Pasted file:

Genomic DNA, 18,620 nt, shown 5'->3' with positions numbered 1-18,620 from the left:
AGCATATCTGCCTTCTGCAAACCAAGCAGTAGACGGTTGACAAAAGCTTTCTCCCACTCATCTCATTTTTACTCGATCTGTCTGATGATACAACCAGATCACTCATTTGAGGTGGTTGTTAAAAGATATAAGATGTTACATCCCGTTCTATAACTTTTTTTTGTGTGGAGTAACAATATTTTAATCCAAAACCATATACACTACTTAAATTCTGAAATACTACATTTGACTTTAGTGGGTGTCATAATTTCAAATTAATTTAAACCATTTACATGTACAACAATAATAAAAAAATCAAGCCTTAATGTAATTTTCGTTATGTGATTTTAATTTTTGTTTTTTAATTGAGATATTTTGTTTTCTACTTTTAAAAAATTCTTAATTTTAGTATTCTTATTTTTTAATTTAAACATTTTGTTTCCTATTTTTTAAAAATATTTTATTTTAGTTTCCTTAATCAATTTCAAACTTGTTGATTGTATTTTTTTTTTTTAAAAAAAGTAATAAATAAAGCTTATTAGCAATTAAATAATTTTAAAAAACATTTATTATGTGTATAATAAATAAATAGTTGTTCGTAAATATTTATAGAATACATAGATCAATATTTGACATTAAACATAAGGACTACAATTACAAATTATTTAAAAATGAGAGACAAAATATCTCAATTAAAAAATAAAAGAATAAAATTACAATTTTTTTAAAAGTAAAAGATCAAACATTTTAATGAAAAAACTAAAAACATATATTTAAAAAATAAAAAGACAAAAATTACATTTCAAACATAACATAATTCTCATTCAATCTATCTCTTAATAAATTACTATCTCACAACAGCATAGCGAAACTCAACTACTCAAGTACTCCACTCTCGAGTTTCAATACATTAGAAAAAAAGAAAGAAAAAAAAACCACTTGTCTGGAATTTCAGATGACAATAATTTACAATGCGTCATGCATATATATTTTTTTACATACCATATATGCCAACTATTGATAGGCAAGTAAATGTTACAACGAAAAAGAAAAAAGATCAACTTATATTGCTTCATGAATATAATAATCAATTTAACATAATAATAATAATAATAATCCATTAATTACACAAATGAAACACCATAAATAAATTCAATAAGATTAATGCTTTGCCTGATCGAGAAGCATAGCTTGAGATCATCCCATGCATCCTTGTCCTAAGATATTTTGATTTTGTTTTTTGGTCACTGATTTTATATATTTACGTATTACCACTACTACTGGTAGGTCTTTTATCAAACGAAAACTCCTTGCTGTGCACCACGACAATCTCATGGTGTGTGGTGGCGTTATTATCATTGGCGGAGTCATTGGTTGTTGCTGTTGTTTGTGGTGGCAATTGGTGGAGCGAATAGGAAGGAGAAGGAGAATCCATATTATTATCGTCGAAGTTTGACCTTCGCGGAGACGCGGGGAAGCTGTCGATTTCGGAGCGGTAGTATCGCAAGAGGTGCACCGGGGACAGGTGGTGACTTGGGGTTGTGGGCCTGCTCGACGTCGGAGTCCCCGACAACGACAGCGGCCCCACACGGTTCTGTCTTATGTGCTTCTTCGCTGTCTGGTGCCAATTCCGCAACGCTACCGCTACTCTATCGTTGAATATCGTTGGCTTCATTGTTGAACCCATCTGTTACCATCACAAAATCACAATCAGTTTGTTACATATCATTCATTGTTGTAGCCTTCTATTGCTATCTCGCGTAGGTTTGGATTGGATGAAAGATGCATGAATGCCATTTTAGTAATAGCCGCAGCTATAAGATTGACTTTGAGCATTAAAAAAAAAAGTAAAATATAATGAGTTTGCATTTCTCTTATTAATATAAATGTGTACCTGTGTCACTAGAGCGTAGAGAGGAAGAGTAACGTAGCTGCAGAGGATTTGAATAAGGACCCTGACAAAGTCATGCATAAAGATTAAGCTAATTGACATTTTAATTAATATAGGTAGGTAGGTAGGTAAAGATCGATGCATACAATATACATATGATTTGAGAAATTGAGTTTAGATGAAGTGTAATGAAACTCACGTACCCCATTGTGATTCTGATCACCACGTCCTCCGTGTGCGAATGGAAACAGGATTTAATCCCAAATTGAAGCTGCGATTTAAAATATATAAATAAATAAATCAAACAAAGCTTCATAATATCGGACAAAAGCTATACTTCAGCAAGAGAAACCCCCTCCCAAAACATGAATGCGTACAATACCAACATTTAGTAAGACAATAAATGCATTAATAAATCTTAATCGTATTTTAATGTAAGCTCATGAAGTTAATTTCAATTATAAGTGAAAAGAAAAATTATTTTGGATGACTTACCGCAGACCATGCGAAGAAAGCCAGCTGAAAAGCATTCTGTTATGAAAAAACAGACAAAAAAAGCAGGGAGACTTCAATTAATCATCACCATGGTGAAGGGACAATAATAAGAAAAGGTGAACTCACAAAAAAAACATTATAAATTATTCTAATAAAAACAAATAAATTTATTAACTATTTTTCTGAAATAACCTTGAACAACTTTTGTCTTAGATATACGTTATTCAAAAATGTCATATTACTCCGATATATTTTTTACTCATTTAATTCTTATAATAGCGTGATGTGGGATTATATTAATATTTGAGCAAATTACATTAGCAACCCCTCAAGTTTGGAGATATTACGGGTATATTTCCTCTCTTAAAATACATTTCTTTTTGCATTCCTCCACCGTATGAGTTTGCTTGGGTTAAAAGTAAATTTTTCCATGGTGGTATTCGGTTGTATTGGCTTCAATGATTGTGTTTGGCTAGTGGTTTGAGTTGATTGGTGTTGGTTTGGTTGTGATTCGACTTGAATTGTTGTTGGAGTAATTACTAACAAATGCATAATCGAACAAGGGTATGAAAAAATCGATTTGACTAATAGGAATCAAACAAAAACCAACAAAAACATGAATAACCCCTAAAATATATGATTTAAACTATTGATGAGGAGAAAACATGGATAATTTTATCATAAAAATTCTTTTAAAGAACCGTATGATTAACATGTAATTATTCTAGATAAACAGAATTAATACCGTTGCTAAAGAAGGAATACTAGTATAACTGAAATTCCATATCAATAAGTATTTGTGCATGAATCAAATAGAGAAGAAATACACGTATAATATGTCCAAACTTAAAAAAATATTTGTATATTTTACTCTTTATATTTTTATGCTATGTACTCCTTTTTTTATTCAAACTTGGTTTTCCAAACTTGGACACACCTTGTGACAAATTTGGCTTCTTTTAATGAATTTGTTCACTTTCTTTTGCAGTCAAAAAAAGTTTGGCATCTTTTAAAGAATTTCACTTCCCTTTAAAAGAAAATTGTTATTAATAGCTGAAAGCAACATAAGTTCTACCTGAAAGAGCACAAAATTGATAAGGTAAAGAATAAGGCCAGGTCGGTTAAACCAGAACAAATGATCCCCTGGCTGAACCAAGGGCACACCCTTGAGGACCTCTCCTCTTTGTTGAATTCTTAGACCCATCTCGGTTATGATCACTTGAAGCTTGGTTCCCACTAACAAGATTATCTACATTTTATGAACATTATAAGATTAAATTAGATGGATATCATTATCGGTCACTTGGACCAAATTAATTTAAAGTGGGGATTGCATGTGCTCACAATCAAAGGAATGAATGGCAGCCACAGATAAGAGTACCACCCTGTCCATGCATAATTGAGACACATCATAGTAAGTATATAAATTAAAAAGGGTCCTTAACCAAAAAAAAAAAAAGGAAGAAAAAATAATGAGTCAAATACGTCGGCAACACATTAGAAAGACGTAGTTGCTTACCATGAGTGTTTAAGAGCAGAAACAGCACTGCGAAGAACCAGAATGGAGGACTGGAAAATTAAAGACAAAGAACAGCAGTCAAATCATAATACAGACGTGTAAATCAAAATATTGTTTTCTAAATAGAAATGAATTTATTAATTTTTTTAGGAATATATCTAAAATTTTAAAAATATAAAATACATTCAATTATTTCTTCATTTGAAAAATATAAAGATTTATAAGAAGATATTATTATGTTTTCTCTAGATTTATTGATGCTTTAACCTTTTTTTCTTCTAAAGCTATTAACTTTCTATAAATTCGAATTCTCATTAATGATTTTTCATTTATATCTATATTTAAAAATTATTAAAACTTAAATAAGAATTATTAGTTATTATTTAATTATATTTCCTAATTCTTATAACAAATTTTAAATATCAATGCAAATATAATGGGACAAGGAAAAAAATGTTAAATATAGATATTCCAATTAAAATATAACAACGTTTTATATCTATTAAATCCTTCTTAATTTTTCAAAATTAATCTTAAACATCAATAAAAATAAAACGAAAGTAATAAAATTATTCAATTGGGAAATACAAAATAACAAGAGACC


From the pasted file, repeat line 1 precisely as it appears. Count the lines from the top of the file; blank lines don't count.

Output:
Genomic DNA, 18,620 nt, shown 5'->3' with positions numbered 1-18,620 from the left: